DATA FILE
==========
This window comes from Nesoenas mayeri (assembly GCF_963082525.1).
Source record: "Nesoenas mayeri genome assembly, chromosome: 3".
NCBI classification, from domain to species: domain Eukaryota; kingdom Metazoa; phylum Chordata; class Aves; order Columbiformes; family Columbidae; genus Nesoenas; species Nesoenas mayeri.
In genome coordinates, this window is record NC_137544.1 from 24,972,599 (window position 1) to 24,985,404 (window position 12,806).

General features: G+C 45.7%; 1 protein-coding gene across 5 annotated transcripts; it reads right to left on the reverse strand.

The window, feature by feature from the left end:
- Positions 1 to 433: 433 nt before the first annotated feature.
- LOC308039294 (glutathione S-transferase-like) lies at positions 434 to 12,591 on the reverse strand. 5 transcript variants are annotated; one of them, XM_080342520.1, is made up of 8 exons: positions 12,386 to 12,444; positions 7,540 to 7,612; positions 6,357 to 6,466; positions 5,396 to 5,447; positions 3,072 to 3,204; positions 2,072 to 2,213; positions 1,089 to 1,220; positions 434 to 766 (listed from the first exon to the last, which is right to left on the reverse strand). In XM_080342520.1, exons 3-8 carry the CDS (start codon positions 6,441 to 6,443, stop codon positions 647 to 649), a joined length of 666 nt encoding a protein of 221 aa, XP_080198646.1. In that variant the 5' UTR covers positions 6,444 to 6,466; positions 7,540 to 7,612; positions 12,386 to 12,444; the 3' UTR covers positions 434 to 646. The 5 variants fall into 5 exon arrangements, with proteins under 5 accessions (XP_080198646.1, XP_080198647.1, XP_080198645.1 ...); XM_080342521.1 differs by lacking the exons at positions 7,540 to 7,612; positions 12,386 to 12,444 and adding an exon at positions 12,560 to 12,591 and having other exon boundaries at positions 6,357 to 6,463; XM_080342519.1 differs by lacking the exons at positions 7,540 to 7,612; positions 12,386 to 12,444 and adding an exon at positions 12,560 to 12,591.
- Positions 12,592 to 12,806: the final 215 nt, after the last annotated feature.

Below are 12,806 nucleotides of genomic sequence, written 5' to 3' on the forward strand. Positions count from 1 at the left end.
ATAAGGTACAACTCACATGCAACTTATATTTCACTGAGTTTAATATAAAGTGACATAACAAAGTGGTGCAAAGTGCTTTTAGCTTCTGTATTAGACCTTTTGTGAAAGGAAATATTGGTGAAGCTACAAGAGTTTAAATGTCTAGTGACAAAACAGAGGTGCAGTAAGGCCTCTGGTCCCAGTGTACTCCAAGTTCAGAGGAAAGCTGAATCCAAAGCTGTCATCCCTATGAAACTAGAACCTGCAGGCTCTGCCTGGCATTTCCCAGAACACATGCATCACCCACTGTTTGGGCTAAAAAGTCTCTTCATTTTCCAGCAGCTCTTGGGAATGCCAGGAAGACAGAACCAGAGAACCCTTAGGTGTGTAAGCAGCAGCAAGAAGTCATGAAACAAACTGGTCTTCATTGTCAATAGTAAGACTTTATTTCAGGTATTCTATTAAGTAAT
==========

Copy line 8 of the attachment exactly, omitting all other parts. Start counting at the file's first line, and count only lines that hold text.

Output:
- LOC308039294 (glutathione S-transferase-like) lies at positions 434 to 12,591 on the reverse strand. 5 transcript variants are annotated; one of them, XM_080342520.1, is made up of 8 exons: positions 12,386 to 12,444; positions 7,540 to 7,612; positions 6,357 to 6,466; positions 5,396 to 5,447; positions 3,072 to 3,204; positions 2,072 to 2,213; positions 1,089 to 1,220; positions 434 to 766 (listed from the first exon to the last, which is right to left on the reverse strand). In XM_080342520.1, exons 3-8 carry the CDS (start codon positions 6,441 to 6,443, stop codon positions 647 to 649), a joined length of 666 nt encoding a protein of 221 aa, XP_080198646.1. In that variant the 5' UTR covers positions 6,444 to 6,466; positions 7,540 to 7,612; positions 12,386 to 12,444; the 3' UTR covers positions 434 to 646. The 5 variants fall into 5 exon arrangements, with proteins under 5 accessions (XP_080198646.1, XP_080198647.1, XP_080198645.1 ...); XM_080342521.1 differs by lacking the exons at positions 7,540 to 7,612; positions 12,386 to 12,444 and adding an exon at positions 12,560 to 12,591 and having other exon boundaries at positions 6,357 to 6,463; XM_080342519.1 differs by lacking the exons at positions 7,540 to 7,612; positions 12,386 to 12,444 and adding an exon at positions 12,560 to 12,591.